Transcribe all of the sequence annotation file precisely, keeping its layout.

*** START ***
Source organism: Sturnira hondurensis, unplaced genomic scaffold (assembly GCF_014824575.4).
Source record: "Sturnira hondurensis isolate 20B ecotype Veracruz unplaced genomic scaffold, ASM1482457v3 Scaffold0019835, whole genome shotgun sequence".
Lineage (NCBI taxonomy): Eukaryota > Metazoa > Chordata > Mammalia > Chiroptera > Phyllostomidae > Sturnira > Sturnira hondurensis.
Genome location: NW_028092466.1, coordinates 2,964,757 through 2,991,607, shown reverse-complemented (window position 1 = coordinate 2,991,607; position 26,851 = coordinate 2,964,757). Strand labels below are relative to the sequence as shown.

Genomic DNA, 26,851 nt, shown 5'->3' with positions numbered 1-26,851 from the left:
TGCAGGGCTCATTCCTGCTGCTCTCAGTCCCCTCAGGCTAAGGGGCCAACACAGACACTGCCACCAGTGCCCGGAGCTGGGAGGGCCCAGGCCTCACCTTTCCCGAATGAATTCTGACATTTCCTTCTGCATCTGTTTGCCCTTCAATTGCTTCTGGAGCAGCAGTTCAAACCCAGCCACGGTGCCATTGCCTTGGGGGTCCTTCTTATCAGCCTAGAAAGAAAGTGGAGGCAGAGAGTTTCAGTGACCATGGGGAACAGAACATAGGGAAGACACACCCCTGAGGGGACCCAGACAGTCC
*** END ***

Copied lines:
Source organism: Sturnira hondurensis, unplaced genomic scaffold (assembly GCF_014824575.4).
Source record: "Sturnira hondurensis isolate 20B ecotype Veracruz unplaced genomic scaffold, ASM1482457v3 Scaffold0019835, whole genome shotgun sequence".
Lineage (NCBI taxonomy): Eukaryota > Metazoa > Chordata > Mammalia > Chiroptera > Phyllostomidae > Sturnira > Sturnira hondurensis.
Genome location: NW_028092466.1, coordinates 2,964,757 through 2,991,607, shown reverse-complemented (window position 1 = coordinate 2,991,607; position 26,851 = coordinate 2,964,757). Strand labels below are relative to the sequence as shown.

Genomic DNA, 26,851 nt, shown 5'->3' with positions numbered 1-26,851 from the left:
TGCAGGGCTCATTCCTGCTGCTCTCAGTCCCCTCAGGCTAAGGGGCCAACACAGACACTGCCACCAGTGCCCGGAGCTGGGAGGGCCCAGGCCTCACCTTTCCCGAATGAATTCTGACATTTCCTTCTGCATCTGTTTGCCCTTCAATTGCTTCTGGAGCAGCAGTTCAAACCCAGCCACGGTGCCATTGCCTTGGGGGTCCTTCTTATCAGCCTAGAAAGAAAGTGGAGGCAGAGAGTTTCAGTGACCATGGGGAACAGAACATAGGGAAGACACACCCCTGAGGGGACCCAGACAGTCC